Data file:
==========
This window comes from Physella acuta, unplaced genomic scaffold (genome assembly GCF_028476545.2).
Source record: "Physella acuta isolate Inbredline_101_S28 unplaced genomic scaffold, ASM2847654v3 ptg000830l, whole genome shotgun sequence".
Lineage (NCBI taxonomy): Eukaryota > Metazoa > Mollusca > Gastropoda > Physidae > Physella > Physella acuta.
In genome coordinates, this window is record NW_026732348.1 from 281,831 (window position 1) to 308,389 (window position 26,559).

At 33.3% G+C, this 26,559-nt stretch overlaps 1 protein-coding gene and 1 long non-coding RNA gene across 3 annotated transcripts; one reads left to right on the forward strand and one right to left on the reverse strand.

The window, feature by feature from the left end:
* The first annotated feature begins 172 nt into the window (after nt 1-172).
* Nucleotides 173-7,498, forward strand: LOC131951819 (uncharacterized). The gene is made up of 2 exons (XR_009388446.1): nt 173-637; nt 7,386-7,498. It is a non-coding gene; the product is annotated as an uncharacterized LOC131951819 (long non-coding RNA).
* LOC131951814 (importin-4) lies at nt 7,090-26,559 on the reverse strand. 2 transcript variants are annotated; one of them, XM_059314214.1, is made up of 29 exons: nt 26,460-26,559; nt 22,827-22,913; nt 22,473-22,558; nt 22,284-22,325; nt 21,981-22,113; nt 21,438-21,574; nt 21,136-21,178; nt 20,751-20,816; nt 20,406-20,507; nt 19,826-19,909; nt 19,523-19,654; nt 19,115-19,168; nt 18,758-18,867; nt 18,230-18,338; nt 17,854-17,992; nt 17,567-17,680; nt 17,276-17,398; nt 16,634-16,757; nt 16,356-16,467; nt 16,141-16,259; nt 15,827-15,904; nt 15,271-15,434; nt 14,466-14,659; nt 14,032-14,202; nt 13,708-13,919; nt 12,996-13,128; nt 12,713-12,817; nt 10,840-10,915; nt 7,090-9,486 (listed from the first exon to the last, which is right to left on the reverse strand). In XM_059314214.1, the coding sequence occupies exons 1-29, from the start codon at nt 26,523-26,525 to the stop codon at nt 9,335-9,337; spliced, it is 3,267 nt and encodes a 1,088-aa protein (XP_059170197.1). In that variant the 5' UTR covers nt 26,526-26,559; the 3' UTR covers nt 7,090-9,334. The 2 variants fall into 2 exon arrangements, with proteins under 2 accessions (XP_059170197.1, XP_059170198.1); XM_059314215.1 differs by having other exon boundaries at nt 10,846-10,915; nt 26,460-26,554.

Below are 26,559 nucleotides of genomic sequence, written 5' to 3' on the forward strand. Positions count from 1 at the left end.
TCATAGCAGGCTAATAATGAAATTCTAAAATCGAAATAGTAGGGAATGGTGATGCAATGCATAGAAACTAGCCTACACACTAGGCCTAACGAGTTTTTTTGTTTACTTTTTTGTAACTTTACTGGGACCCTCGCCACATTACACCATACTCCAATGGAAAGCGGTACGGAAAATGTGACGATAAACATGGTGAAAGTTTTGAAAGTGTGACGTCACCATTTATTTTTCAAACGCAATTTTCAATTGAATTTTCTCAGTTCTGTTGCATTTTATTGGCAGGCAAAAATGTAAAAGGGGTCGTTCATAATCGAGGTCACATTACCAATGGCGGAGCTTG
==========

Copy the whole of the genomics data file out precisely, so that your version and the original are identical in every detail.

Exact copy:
This window comes from Physella acuta, unplaced genomic scaffold (genome assembly GCF_028476545.2).
Source record: "Physella acuta isolate Inbredline_101_S28 unplaced genomic scaffold, ASM2847654v3 ptg000830l, whole genome shotgun sequence".
Lineage (NCBI taxonomy): Eukaryota > Metazoa > Mollusca > Gastropoda > Physidae > Physella > Physella acuta.
In genome coordinates, this window is record NW_026732348.1 from 281,831 (window position 1) to 308,389 (window position 26,559).

At 33.3% G+C, this 26,559-nt stretch overlaps 1 protein-coding gene and 1 long non-coding RNA gene across 3 annotated transcripts; one reads left to right on the forward strand and one right to left on the reverse strand.

The window, feature by feature from the left end:
* The first annotated feature begins 172 nt into the window (after nt 1-172).
* Nucleotides 173-7,498, forward strand: LOC131951819 (uncharacterized). The gene is made up of 2 exons (XR_009388446.1): nt 173-637; nt 7,386-7,498. It is a non-coding gene; the product is annotated as an uncharacterized LOC131951819 (long non-coding RNA).
* LOC131951814 (importin-4) lies at nt 7,090-26,559 on the reverse strand. 2 transcript variants are annotated; one of them, XM_059314214.1, is made up of 29 exons: nt 26,460-26,559; nt 22,827-22,913; nt 22,473-22,558; nt 22,284-22,325; nt 21,981-22,113; nt 21,438-21,574; nt 21,136-21,178; nt 20,751-20,816; nt 20,406-20,507; nt 19,826-19,909; nt 19,523-19,654; nt 19,115-19,168; nt 18,758-18,867; nt 18,230-18,338; nt 17,854-17,992; nt 17,567-17,680; nt 17,276-17,398; nt 16,634-16,757; nt 16,356-16,467; nt 16,141-16,259; nt 15,827-15,904; nt 15,271-15,434; nt 14,466-14,659; nt 14,032-14,202; nt 13,708-13,919; nt 12,996-13,128; nt 12,713-12,817; nt 10,840-10,915; nt 7,090-9,486 (listed from the first exon to the last, which is right to left on the reverse strand). In XM_059314214.1, the coding sequence occupies exons 1-29, from the start codon at nt 26,523-26,525 to the stop codon at nt 9,335-9,337; spliced, it is 3,267 nt and encodes a 1,088-aa protein (XP_059170197.1). In that variant the 5' UTR covers nt 26,526-26,559; the 3' UTR covers nt 7,090-9,334. The 2 variants fall into 2 exon arrangements, with proteins under 2 accessions (XP_059170197.1, XP_059170198.1); XM_059314215.1 differs by having other exon boundaries at nt 10,846-10,915; nt 26,460-26,554.

Below are 26,559 nucleotides of genomic sequence, written 5' to 3' on the forward strand. Positions count from 1 at the left end.
TCATAGCAGGCTAATAATGAAATTCTAAAATCGAAATAGTAGGGAATGGTGATGCAATGCATAGAAACTAGCCTACACACTAGGCCTAACGAGTTTTTTTGTTTACTTTTTTGTAACTTTACTGGGACCCTCGCCACATTACACCATACTCCAATGGAAAGCGGTACGGAAAATGTGACGATAAACATGGTGAAAGTTTTGAAAGTGTGACGTCACCATTTATTTTTCAAACGCAATTTTCAATTGAATTTTCTCAGTTCTGTTGCATTTTATTGGCAGGCAAAAATGTAAAAGGGGTCGTTCATAATCGAGGTCACATTACCAATGGCGGAGCTTG